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NetTuts.com:
Laravel, BDD and You The First Feature
November 26, 2014 @ 12:19:37

NetTuts.com has posted the second part of their "Laravel, BDD and You" series (part one is here) building on their introduction in part one and building a first feature (what BDD tools call their tests).

In the second part of this series called Laravel, BDD and You, we will start describing and building our first feature using Behat and PhpSpec. In the last article we got everything set up and saw how easily we can interact with Laravel in our Behat scenarios. [...] In short, we are going to use the same .feature to design both our core domain and our user interface. I have often felt that I had a lot of duplication in my features in my acceptance/functional and integration suites. When I read everzet's suggestion about using the same feature for multiple contexts, it all clicked for me and I believe it is the way to go.

He starts in with the creation of the first feature - a simple "welcome" test that evaluates the main Laravel start page. He uses this example to set up a Laravel trait that can be reused in other parts of the testing and how to use it in a Feature Context file. He then starts to create the tests for the sample time tracking application started in part one. He gives an example of the feature file's contents, the result from its execution and the "small refactors" that it will suggest to add functionality to the feature file. With this skeleton in place, he then fleshes out the test to make it actually work with the requests. He walks through each function and provides the code needed for both the test and other tools/objects they need.

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laravel tutorial bdd feature series part2 testing behat phpspec

Link: http://code.tutsplus.com/tutorials/laravel-bdd-and-you-the-first-feature--cms-22486

SitePoint PHP Blog:
Building an Internationalized Blog with FigDice
November 26, 2014 @ 09:55:44

On the SitePoint PHP blog they've posted the second part of the series looking at using the FigDice for the templates in your application. In this new post they expand on the basics presented in part one and look at internationalization.

In part one of this two-part series I started looking at FigDice, a PHP templating system that takes a slightly different approach to most. [...] In this second and final part we're going to add a simple blog to our example site, which allows us to look in more detail at Figdice's concept of data feeds. We'll also look at internationalization, translating some of the site's content into a couple of additional languages.

In this part of the series (part two of two) they create a simple blog application based on their "Feed" class from before, faking some basic content. He then creates the factory class the FigDice templating will fetch the data from and makes a view to use it. He also talks about the optional functionality to add additional data to the feed output as attributes on the element. Finally he shows how to work all of this back into the HTTP framework under a "blog/post" URL.

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internationalization figdice template library tutorial series part2

Link: http://www.sitepoint.com/building-internationalized-blog-figdice/

SitePoint PHP Blog:
Getting Started with FigDice
November 21, 2014 @ 12:19:12

The SitePoint PHP blog has posted the second part of their series highlighting the FigDice template rendering system. In this latest article Lukas White focuses on FigDice's ability to "pull" data into templates as needed rather than having it injected.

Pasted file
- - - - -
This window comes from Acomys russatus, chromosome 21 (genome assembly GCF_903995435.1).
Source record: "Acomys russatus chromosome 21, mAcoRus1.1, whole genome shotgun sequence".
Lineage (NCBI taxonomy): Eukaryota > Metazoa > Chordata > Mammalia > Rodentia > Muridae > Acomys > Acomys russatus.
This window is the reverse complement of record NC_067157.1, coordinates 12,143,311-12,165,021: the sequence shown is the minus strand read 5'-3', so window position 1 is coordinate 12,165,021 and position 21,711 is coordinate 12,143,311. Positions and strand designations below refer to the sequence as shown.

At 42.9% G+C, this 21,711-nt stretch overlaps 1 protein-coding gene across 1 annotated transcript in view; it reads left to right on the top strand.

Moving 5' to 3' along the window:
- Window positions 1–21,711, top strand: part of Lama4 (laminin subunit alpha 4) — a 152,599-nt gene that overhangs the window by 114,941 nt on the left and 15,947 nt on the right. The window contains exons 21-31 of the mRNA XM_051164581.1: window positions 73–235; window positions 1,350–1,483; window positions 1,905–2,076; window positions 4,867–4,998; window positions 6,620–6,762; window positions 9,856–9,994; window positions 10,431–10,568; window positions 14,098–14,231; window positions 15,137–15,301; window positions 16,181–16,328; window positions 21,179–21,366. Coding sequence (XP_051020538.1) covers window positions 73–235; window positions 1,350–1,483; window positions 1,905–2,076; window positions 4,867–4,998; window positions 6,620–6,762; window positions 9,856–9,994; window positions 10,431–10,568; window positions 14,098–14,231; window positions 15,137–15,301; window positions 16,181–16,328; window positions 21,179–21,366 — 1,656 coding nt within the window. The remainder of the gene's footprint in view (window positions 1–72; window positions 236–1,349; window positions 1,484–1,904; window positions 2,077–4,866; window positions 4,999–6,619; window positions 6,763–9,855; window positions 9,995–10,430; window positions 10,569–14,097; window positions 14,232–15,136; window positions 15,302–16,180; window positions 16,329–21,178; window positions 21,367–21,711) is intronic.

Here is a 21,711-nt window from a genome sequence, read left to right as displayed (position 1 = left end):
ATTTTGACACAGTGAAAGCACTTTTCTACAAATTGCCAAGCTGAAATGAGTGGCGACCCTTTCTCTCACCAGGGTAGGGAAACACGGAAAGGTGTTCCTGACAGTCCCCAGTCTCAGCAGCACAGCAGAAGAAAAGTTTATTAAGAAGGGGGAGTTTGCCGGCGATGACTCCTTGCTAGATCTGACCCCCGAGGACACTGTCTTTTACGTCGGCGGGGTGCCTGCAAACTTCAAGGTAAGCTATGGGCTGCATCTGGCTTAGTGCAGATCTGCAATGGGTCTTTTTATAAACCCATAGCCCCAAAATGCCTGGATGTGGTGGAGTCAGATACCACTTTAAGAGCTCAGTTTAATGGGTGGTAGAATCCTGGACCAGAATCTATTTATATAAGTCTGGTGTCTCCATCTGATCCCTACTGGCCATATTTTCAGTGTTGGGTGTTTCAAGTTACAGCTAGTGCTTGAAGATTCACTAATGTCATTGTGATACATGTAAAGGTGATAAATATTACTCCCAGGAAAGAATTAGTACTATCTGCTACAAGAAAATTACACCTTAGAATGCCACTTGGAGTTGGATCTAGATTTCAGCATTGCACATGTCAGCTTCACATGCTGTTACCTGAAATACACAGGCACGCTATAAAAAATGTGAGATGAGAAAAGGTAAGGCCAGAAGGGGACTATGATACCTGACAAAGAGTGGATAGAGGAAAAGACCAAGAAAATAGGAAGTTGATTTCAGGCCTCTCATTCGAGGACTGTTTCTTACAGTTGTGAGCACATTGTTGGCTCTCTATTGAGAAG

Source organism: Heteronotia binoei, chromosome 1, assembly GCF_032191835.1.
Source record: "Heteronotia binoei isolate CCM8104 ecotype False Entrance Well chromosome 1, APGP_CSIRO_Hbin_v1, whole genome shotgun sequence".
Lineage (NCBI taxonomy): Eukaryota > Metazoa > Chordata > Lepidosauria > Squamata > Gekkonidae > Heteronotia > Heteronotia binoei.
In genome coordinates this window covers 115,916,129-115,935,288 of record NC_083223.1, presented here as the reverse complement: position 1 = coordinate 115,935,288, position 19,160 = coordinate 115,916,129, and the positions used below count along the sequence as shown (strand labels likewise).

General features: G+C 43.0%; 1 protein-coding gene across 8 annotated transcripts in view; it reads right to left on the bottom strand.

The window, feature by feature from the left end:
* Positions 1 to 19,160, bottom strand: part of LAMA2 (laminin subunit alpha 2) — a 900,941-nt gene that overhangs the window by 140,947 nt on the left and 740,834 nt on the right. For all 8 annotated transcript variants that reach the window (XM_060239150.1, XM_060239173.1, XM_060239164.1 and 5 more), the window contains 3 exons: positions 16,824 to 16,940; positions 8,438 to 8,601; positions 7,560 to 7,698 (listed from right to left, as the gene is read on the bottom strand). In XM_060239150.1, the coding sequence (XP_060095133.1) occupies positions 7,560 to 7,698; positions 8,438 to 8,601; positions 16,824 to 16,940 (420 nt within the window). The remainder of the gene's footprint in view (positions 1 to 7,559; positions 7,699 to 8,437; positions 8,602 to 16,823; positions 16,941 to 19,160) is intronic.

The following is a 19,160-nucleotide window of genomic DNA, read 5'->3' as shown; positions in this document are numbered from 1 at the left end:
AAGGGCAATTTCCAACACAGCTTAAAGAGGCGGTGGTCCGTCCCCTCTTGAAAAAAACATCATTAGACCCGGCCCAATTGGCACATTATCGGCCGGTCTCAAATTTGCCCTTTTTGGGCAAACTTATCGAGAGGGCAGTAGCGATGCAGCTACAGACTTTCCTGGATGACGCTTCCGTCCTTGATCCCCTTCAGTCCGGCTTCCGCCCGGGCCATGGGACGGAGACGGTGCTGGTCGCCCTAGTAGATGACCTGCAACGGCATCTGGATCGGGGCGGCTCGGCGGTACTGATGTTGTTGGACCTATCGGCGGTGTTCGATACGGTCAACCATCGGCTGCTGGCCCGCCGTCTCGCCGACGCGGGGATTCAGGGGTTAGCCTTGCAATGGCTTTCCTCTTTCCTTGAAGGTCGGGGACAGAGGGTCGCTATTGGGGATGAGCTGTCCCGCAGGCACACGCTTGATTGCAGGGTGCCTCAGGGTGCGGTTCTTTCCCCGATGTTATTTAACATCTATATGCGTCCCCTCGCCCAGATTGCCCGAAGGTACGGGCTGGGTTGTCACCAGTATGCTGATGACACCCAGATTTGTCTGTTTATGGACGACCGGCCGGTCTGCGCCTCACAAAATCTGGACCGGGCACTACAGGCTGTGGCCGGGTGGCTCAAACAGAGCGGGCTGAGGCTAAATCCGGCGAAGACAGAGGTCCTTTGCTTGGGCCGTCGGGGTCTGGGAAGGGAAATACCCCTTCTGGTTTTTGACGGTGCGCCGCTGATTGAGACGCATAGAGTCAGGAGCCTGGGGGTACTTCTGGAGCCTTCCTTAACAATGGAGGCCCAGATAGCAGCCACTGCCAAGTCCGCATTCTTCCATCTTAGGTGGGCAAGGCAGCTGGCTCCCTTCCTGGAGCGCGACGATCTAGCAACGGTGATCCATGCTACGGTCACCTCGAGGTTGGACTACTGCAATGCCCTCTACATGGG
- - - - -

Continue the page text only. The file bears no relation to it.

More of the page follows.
Amongst the many templating systems out there, most work in pretty much the same way; variables are "injected" using some syntax or another, be it curly braces, percentage signs or whatever that library's convention happens to be. They'll usually have basic control structures, such as if...then and, of course, iteration. FigDice, however, takes an altogether different approach. Inspired by PHPTAL - the subject of a future article - it gives the view layer the responsibility of "pulling" in the data it requires, rather than relying on controllers to assemble and "push" it into the templates.

He walks you through the installation of the tool (via Composer) and how to create a basic FigDice view to work with (including template loading). He uses a sample Silex-based application for his examples, making a layout with the FigDice additions to the attributes. He then shows how to make the template for the main index page with a "mute" region for the include logic. He shows how to include this basic template into the view and render it directly as output. Next he shows how to integrate data with the template, pulling in "tweets" from an array dataset via a loop (walk) and a factory to provide the template the data.

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figdice template tutorial series part2 data integration

Link: http://www.sitepoint.com/getting-started-figdice/

SitePoint PHP Blog:
PHP and RabbitMQ Advanced Examples
October 20, 2014 @ 14:19:33

On the SitePoint PHP blog Miguel Ibarra Romero continues his series looking at the use of RabbitMQ with PHP in part two. He builds on the code (and setup) from the first part of the series and gets into some more advanced examples this time.

In part 1 we covered the theory and a simple use case of the AMQP protocol in PHP with RabbitMQ as the broker. Now, let's dive into some more advanced examples.

The remainder of the post includes two examples of more advanced operations:

  • Example 1: send request to process data asynchronously among several workers
  • Example 2: send RPC requests and expect a reply

Each example includes a diagram of the overall flow of the process, the code to make it happen both for the sender and receiver.

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rabbitmq advanced example tutorial series part2

Link: http://www.sitepoint.com/php-rabbitmq-advanced-examples/

SitePoint PHP Blog:
Bitcoin and PHP with Coinbase's API - Demo App
October 09, 2014 @ 09:25:51

The SitePoint PHP blog has posted the second part of their series about using the CoinBase API through PHP. In this new tutorial they use the API connection made in the first part via the Coinbase SDK.

In part 1, we covered basic installation and usage of Coinbase's Bitcoin PHP API and the accompanying SDK. In this second and final part, we'll be building our sample application.

He briefly shows how to send and receive bitcoins before diving into the application. His simple application includes a basic welcome page, a payment page, thanks page and a cancel page (in case of errors). Complete code for the HTML, CSS, and PHP (API calls) is included in the post. He shows how to create the button to start the payment process and add it to the page.

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coinbase bitcoin series tutorial part2 demo application

Link: http://www.sitepoint.com/bitcoin-php-coinbases-api-demo-app/

Matthew Weier O'Phinney:
Deployment with Zend Server (Part 2 of 8)